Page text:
Texas Pastors Launch Evangelical Get-Out-The-Vote Campaign

There are 80 million possible evangelical voters in America but only 26 percent voted in the 2008 and 2012 Elections, according to pastors citing the U.S. Census Bureau.

The executive director of a national, state, and local pastor council said, “Voting is not a right, it is a duty, and Christians must do it faithfully in every election. Period. The Pastor Council has launched a campaign to get voters to the polls.

The executive director of the Texas Pastor Council (TXPC), Pastor Dave Welch told Breitbart Texas, “The reason you vote has nothing to do with the candidates, the issues, or even personal motivations. It is not an option to not vote in every race, but a God-given duty to vote for the best leaders possible.”

He said, “Our theme this year of ‘This Church Votes‘ is based on the principle that all authority comes from God, and that our vote in choosing leaders to govern is our act of delegating His authority.”

Welch added, “Self-governing in a Constitutional Republic requires that we will always choose from among flawed, imperfect people to serve in pubic office, and the tension comes in because we also have a duty to live by, revere and honor the laws of God as our standard. We must choose the candidate who is the closest to that standard in every race, while always working diligently to raise up and run the most godly, principled and experienced leaders we can.”

The Council is part of the USPC, US Pastor’s Council, and the Houston Area Pastor Council (HAPC). According to the USPC website, the HAPC was founded in 2003 by 13 senior pastors of various denominations and races. The grassroots organization has grown to over 200 senior pastors in the greater Houston area and it has helped pastors in other cities to develop Pastor Councils, including in Austin, Beaumont, Sacramento, Virginia Beach and other cities around the country.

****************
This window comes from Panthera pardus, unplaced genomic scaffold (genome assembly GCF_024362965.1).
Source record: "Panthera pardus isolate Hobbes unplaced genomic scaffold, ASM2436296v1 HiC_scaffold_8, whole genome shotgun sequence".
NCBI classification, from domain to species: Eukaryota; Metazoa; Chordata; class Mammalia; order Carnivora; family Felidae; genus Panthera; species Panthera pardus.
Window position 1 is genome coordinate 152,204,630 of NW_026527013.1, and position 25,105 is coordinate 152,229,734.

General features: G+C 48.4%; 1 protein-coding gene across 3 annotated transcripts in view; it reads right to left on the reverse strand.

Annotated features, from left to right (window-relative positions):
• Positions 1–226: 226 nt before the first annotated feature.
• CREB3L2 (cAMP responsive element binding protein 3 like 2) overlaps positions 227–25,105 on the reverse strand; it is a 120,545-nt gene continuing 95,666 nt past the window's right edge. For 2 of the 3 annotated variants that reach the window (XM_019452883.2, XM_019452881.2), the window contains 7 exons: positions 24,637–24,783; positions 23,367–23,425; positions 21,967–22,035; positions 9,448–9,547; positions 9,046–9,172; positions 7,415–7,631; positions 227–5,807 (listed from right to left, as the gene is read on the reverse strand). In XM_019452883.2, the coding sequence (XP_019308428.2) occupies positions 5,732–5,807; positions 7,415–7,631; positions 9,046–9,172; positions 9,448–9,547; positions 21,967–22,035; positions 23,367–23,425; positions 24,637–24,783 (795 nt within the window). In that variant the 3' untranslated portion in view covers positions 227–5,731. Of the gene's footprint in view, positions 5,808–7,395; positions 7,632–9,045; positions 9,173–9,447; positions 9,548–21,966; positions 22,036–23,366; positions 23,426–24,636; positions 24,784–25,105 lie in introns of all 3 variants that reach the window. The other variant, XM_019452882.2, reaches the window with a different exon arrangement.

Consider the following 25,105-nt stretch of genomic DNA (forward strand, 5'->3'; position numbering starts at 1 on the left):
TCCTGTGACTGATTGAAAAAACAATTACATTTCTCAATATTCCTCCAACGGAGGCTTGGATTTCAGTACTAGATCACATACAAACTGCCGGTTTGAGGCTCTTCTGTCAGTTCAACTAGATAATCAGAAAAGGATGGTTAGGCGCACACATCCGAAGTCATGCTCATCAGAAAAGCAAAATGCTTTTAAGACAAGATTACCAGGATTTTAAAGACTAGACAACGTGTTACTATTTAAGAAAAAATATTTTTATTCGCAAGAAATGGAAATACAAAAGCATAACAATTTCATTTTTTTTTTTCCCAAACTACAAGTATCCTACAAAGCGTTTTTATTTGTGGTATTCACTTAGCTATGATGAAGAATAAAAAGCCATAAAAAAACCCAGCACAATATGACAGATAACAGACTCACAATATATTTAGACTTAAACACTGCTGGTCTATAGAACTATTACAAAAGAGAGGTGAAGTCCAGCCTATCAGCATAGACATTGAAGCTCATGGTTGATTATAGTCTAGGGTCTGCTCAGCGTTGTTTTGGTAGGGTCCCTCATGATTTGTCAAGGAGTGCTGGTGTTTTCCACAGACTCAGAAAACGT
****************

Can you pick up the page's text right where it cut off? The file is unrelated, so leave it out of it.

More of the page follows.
The Texas Pastor Council has begun Phase One of the campaign and are encouraging churches of every denomination to register all eligible voters in their congregation in September.

The TXPC is suggesting to pastors that they utilize the following to encourage voter registration during this election cycle:

  • Include announcements from the pulpit, in church bulletins, on projection screens and websites to enhance awareness of the upcoming election. Place special emphasis on the convenience of early voting.
  • Set up a voter awareness table in the foyer of your church to provide eligibility requirements, voter registration applications, voter guides and voting locations. Voter registration forms can be acquired from the local (tax assessor/collector) or state (Secretary of State) election office in sufficient quantity based on church membership size or attendance. A list of Texas counties can be found here.
  • Enlist two or three members of your congregation to attend training to become a Voluntary Deputy Voter Registrar (VDVR). These individuals are allowed to register voters in your church in its designated county. Information for these training seminars can be found at your local county voter registrar website. Training sessions usually last one hour.
  • Preach a sermon on the “ministry of voting.” Resources for sermon material can be found here.

The email blast from the USPC and TXPC to pastors and others concludes, “Whether voting for local city officials or for the President of the United States, the goal of Christians should be to vote biblically in every municipal, special, primary and General election without fail. We should always remember that our objective is to choose the candidate and/or political party closest to the Biblical standard of priority issues based on a prayerful, informed study of available information about the candidate. Remember, every candidate is ‘flawed’ and the ‘perfect’ candidate does not exist. To NOT vote IS a vote not to fulfill the stewardship granted to us by our heavenly Father.”

Lana Shadwick is a contributing writer and legal analyst for Breitbart Texas. She has served as a prosecutor and associate judge in Texas. Follow her on Twitter @LanaShadwick2.


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